A choir of some of the record business' biggest names--including Gene Simmons and Paul Stanley of Kiss, the Isleys, Gladys Knight, Curtis Mayfield, Richard (Dimples) Fields, Neil Diamond, Carole Bayer Sager, Burt Bacharach, Marvin Hamlisch and a pregnant Donna Summer--gathered in a glass-walled chapel to sing their tribute to Neil Bogart, one of the industry's most flamboyant and successful executives, who died Saturday of cancer at the age of 39.
The service was long on music: traditional Hebrew songs, but also a rendition of what was described as "Neil's favorite song" by the officiating rabbi, H. Silverman--"Gonna Keep His Eye on Us" by Burt Bacharach.
About 250 people attended the 40-minute morning service while those outside peered through windows and doors under clear, windy skies. A touch of rock 'n' roll brought the service to all who came: Four large speakers were erected to broadcast the prayers and songs.
Earlier, another song was sung by three of Bogart's four children. Jill, 15, Tim, 12, and Brad, 10 (without 4-year-old Evan) wrote and sang a tribute to their father that began with a poem--"I love my Dad forever/he really can't be beat"--and included the line "Why is it so hard to say goodbye?"
Bogart, who at various points in his career was known as "King of Bubble Gum" and "Mr. Disco," had worked with some of the best talent in the business over the past two decades, including Summer, whom Bogart helped make disco's hottest star in the late '70s, and the members of Kiss, whom he signed as the first act on his Casablanca label in the early '70s. "He wasn't a record company executive who sat behind a desk, he was out there with us," said Simmons of Kiss. "His dreams were as big as ours," added Stanley, remembering a time when no one wanted anything to do with a group that performed in makeup and outrageous outfits. Bogart had met his wife Joyce while she was managing Kiss, and Simmons said "it was always somehow a family. His kids would critique our records and tell us what we were doing right and wrong. He was a good, good man."
Of all those in attendance, rocker Joan Jett appeared hardest hit; her current No. 1 song, "I Love Rock and Roll," is the first real success in a bumpy career that found her rejected by dozens of companies before Bogart took a chance on the plucky, hard-edged rocker.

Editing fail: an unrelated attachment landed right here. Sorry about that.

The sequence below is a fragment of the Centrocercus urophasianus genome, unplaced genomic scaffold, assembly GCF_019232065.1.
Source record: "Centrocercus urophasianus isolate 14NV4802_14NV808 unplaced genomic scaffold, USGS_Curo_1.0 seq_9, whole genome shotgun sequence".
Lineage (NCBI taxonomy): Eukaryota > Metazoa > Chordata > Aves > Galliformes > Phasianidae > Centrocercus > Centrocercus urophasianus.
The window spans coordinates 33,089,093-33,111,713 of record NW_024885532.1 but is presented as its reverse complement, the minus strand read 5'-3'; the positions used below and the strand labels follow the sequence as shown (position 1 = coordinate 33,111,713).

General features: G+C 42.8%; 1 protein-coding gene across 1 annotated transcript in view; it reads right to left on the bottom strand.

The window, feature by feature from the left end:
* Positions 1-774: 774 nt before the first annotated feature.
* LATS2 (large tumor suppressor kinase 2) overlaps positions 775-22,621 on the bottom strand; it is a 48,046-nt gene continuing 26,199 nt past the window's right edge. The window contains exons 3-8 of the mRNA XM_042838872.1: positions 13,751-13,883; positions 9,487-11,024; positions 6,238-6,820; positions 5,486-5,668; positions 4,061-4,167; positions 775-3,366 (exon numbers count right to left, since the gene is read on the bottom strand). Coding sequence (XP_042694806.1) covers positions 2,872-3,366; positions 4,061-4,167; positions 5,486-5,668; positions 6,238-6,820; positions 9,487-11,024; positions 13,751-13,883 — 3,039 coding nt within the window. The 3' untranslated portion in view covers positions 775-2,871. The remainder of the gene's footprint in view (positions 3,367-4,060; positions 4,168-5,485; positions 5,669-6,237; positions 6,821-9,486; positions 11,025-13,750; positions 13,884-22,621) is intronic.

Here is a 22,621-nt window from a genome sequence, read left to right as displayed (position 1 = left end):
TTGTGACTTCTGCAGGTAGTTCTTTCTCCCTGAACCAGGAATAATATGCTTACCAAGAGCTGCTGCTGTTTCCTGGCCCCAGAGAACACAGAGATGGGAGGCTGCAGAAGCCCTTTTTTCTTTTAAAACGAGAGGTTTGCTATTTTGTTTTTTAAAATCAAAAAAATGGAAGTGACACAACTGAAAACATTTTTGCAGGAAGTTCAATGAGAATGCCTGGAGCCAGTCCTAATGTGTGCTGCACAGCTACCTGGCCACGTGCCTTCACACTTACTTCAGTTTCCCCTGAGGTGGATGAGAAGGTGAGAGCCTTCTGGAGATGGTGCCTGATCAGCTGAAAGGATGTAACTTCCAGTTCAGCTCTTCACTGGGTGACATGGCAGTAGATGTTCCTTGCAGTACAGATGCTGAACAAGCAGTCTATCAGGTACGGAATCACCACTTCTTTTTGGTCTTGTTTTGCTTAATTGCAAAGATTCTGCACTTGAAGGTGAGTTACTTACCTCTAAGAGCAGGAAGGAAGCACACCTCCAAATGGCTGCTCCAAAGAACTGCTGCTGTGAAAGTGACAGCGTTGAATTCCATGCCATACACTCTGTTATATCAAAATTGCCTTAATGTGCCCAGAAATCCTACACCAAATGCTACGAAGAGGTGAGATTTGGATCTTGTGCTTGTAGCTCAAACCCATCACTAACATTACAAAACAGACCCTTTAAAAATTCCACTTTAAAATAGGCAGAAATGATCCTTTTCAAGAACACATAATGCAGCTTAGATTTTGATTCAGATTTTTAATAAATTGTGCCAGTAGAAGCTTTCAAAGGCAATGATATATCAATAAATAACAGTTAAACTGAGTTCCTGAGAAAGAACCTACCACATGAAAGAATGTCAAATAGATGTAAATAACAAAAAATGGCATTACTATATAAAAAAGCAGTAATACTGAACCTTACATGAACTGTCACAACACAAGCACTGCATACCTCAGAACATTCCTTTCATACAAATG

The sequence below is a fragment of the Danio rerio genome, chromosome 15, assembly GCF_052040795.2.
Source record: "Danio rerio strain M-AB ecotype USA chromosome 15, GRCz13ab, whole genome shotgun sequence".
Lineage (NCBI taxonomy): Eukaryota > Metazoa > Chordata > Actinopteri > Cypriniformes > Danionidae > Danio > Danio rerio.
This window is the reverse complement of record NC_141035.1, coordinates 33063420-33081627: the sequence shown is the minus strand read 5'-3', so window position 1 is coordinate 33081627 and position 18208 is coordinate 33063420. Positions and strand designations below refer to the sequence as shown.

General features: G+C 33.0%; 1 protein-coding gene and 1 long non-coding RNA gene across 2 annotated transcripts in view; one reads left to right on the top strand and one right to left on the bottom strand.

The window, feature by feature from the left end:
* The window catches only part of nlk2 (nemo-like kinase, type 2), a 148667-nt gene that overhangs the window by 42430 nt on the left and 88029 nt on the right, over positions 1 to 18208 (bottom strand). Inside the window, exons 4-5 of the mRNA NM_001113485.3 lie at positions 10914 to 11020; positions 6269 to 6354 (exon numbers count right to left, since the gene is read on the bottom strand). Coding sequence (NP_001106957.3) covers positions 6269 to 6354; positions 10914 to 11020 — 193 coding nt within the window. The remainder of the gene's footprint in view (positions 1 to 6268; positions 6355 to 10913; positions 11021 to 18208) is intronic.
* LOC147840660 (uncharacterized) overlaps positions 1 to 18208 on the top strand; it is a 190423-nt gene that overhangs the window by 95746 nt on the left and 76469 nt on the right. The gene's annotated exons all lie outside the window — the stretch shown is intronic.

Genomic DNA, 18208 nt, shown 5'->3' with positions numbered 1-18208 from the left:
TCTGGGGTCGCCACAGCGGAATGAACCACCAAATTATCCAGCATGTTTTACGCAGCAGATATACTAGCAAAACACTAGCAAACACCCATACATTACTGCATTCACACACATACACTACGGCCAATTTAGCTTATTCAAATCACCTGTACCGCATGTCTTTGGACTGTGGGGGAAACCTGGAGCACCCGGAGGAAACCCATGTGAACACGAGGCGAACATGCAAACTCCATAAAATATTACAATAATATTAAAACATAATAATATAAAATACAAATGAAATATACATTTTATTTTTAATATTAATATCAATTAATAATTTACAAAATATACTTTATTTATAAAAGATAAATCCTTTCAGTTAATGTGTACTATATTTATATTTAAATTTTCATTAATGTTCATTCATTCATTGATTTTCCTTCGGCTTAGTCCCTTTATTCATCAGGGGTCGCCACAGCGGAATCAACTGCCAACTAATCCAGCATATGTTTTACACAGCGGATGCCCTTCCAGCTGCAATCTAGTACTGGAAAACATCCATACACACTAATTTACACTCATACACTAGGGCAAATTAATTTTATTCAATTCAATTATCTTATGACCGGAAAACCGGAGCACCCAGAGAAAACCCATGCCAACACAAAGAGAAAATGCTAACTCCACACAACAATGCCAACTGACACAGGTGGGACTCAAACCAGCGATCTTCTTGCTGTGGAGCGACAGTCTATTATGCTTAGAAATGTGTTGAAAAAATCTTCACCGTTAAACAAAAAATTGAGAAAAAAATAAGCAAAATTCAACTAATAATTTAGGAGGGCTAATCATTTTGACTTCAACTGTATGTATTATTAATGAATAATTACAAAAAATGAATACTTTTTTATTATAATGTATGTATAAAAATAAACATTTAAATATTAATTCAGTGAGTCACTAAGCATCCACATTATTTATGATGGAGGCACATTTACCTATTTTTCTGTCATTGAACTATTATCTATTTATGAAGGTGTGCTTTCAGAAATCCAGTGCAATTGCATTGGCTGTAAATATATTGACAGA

Kenny Laguna, Jett's manager, had worked with Bogart in defining the bubble-gum sound in the mid-'60s. "Joanie loved Neil," he said. "That record deal meant so much to her; it wasn't like a corporation where you didn't know who you had your deal with. When the news came, she and the band were crying like babies on the bus."
Yesterday was to be a triumphant homecoming for Jett, who began her career here: It was to include a sold-out concert at the Santa Monica civic auditorium, followed by a lavish party to celebrate the biggest success of Boardwalk Records, Bogart's current label. The party was immediately canceled, though the show went on; at the memorial service, the slight, clearly shaken Jett hurried through the crowd in a protective circle of a half-dozen band members and associates. Clad in black and gray, she used her black leather gloves to shield her downcast eyes from the cameramen who clustered around her.
Not all the entertainers present had worked with Bogart; Danny Thomas entered at the last minute, adjusting his yarmulke, while Bob Dylan sat in the crowd without the traditional headgear. The top echelons of the recording industry were represented by a sizable group, from record company head David Geffen to managers Irving Azoff and Jerry Weintraub to radio tipsheet publisher Kal Rudman. Singer Harry Nilsson, who wrote the music for the "Popeye" soundtrack on Boardwalk, stood at the edge of the crowd in dark glasses. And just after 10 a.m., minutes before the service got underway, a blue Dodge sedan pulled up in front of the chapel to deliver California Gov. Jerry Brown.
Bogart apparently learned of his cancer a year ago but kept it to himself for nearly the entire time. Even his parents and closest friends did not know until recently, and Bogart continued to coach Little League baseball even as the illness progressed. For the past month, Bogart had been running Boardwalk Records from his hospital bed at Cedars-Sinai Hospital, where he was on the board of directors.
Silverman also read the work of the Hebrew poet laureate Bialych, a work whose title he translated as "After I Am Dead" and which included lines seemingly tailored for the still-young record industry figure: "Ah pity/for he had one song more."